The new shiny is here. At the annual WWDC recently, Apple unveiled three widely-anticipated new products. This year it was all about software, so hardware announcements will have to come later. In the keynote Steve Jobs mentioned OS X Lion, iOS 5, and iCloud. If you’re an iOS or Mac developer these changes will have a huge impact on you in the next few months. I’m not going to go into much detail about the announcements, but you should definitely check out the keynote if you haven’t seen it yet.
The changes in Lion are impressive; I consider it the most significant update since OS X was first released 10 years ago. Developers will want to rev their desktop apps to take advantage of the many new features, like Autosave, Resume, Versions, and Fullscreen. Some of the features we’ve long had on iOS are coming to the desktop in a big way, and this really does fulfill the “Back to the Mac” promise. If you don’t have a trackpad yet, you’ll want one for Lion. Lion’s on the immediate horizon with a scheduled July release.
Similar in scope is the iOS 5 update. Even if you don’t appreciate each of the 200 listed new features, you are going to be impressed with the new Notification Center, Reminders, and, hold the applause, wireless syncing. Billed as PC Free, Apple doesn’t even call this syncing, but it’s supposed to allow for wireless activation, backup, and updating. Although they’ve had some of this functionality on Android for a while, Apple’s superior user experience really shines here.
The game-changer of the three is of course iCloud, long speculated as Apple’s sync service “in the cloud.” But it’s much much more than that. By seamlessly storing data in a central wireless repository and automatically syncing it to all your devices (desktop & mobile), the problem of syncing multiple devices should be eliminated. Like many, I’ve suffered though the pain of MobileMe duplicating and removing contacts, calendar entries, and email settings. With six iOS devices and three Macs sitting in front of me right now, this solution can’t come soon enough. I expect some new breeds of apps designed to take collaboration (with self & others) to the next level. In addition, even for casual games like reMovem it will be easy to save game state so you can start it on your iPod touch and finish the same game later on your iPad.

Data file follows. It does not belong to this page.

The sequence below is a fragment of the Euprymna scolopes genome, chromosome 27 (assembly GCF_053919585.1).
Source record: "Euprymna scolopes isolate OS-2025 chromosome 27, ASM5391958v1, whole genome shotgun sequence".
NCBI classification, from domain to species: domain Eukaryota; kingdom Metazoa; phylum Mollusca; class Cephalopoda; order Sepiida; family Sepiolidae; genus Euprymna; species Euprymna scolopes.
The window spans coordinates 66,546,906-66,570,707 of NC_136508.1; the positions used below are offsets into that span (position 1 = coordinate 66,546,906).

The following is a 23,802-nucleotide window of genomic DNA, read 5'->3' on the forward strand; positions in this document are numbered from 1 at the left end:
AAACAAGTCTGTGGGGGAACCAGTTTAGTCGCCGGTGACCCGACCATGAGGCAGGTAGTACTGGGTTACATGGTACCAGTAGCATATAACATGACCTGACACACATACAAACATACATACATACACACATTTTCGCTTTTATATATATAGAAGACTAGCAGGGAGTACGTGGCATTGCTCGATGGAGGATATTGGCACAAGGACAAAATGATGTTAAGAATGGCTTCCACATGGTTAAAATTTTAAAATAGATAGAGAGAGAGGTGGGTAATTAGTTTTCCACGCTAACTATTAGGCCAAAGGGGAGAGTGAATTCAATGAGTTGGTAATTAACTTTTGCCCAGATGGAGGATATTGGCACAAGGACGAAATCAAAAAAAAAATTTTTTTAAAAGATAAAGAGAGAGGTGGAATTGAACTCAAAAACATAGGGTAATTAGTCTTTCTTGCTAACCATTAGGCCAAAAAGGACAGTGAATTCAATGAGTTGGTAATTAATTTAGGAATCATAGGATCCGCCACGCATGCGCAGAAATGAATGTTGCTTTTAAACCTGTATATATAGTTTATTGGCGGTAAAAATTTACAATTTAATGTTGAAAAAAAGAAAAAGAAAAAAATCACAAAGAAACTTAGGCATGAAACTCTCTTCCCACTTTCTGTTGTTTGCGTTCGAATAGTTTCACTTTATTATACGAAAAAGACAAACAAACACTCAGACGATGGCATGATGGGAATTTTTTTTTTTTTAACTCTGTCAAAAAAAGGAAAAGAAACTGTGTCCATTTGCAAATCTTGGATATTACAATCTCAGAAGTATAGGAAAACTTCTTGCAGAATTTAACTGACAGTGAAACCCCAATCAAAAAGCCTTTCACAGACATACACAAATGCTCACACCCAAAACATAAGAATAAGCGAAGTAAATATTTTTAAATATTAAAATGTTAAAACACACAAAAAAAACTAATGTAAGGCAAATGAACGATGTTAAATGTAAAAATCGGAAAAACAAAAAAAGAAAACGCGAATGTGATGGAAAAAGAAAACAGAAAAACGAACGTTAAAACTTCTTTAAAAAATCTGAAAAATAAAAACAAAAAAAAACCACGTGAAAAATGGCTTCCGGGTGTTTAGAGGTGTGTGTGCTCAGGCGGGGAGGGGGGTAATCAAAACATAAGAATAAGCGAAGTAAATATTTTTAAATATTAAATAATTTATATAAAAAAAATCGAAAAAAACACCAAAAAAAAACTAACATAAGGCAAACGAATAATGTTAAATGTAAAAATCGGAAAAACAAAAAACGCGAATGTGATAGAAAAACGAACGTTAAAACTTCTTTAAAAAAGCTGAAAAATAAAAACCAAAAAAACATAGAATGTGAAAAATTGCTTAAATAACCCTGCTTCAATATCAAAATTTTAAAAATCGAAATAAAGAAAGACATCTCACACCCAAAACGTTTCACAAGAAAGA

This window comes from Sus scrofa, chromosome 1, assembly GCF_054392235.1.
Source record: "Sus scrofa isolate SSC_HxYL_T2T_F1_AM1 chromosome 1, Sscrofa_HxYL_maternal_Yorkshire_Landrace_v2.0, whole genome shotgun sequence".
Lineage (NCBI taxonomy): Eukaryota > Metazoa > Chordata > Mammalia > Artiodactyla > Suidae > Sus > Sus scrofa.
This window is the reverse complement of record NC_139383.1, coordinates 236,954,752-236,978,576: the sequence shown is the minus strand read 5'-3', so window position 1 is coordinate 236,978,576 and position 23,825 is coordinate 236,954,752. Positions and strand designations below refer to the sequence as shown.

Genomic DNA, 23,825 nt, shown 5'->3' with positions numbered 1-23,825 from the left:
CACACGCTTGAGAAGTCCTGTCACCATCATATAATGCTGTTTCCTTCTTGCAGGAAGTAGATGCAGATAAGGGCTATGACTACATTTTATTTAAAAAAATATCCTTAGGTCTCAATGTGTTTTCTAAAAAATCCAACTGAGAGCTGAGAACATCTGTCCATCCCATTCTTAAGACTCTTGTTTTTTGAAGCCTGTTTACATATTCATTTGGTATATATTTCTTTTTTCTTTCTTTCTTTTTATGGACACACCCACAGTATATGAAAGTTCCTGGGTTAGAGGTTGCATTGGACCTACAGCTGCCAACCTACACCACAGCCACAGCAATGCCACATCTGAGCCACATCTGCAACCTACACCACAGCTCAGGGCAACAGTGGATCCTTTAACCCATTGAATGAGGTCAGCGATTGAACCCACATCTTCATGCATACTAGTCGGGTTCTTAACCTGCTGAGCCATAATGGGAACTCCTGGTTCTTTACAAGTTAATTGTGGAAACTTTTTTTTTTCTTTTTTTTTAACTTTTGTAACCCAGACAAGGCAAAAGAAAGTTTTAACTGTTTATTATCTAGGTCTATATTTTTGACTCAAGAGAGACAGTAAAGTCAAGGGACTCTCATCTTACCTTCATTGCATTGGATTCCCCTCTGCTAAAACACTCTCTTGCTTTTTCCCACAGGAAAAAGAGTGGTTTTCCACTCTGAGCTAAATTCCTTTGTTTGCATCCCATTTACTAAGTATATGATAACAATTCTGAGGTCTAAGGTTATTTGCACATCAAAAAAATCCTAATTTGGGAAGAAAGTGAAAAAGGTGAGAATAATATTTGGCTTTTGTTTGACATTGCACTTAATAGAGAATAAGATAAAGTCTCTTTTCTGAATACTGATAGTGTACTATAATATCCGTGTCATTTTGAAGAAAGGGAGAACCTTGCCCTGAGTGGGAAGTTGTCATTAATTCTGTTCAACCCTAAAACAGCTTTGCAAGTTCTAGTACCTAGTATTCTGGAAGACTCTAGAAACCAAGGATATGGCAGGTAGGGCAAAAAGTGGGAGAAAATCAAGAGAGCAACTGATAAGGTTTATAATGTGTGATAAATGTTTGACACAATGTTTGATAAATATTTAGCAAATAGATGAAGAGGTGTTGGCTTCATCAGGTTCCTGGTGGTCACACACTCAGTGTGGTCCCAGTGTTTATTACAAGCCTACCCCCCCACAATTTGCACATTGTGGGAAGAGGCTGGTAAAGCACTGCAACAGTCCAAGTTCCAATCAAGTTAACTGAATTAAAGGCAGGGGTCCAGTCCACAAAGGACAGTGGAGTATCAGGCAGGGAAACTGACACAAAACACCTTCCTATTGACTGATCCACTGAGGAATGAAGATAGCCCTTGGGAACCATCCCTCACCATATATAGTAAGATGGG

If iCloud is the glue that holds apps together, then Xcode 4 is the all-in-one tool needed to build them. In order to work with any of the newer SDKs you should already be using a version of Xcode 4. I hesitated for quite some time, mostly because my experience with the early pre-release versions was less than satisfactory. Around the time of the VTM Seattle conference (early April) I made a conscious effort to switch from Xcode 3.2.6 to Xcode 4. Honestly I haven’t regretted it one bit. I know there are some things that don’t work right, but luckily I’m not using the Core Data modeling which is broken. If you do, then I can understand the hesitation.
I’ve been using Xcode 4 exclusively now for 3 months and it’s really a nice improvement in many ways over the previous versions. I’ve used it for a couple of client projects and submitted three of my own apps with it during that time. Once you get over the learning curve, and it is steep, you’ll be happy you made the switch. We’re often asked by new developers, “Where do I start?” Although all of the beginning iPhone development books reference Xcode 3, you’d be better suited to dive into Xcode 4 right away and avoid any uncomfortable transition.
After seeing some of the presentations at WWDC when the Apple folks made Xcode do the almost-unthinkable, it’s clear that its capabilities (now, and planned for the near future) were carefully thought out. Yes it’s a beast, but one you can customize to fit your workflow if that’s your preference. If you’re still on the fence about Xcode 4, I recommend you give it a try soon so you can get on with the new shiny bits. Lion is nearly upon us, and iOS 5 awaits your exploration!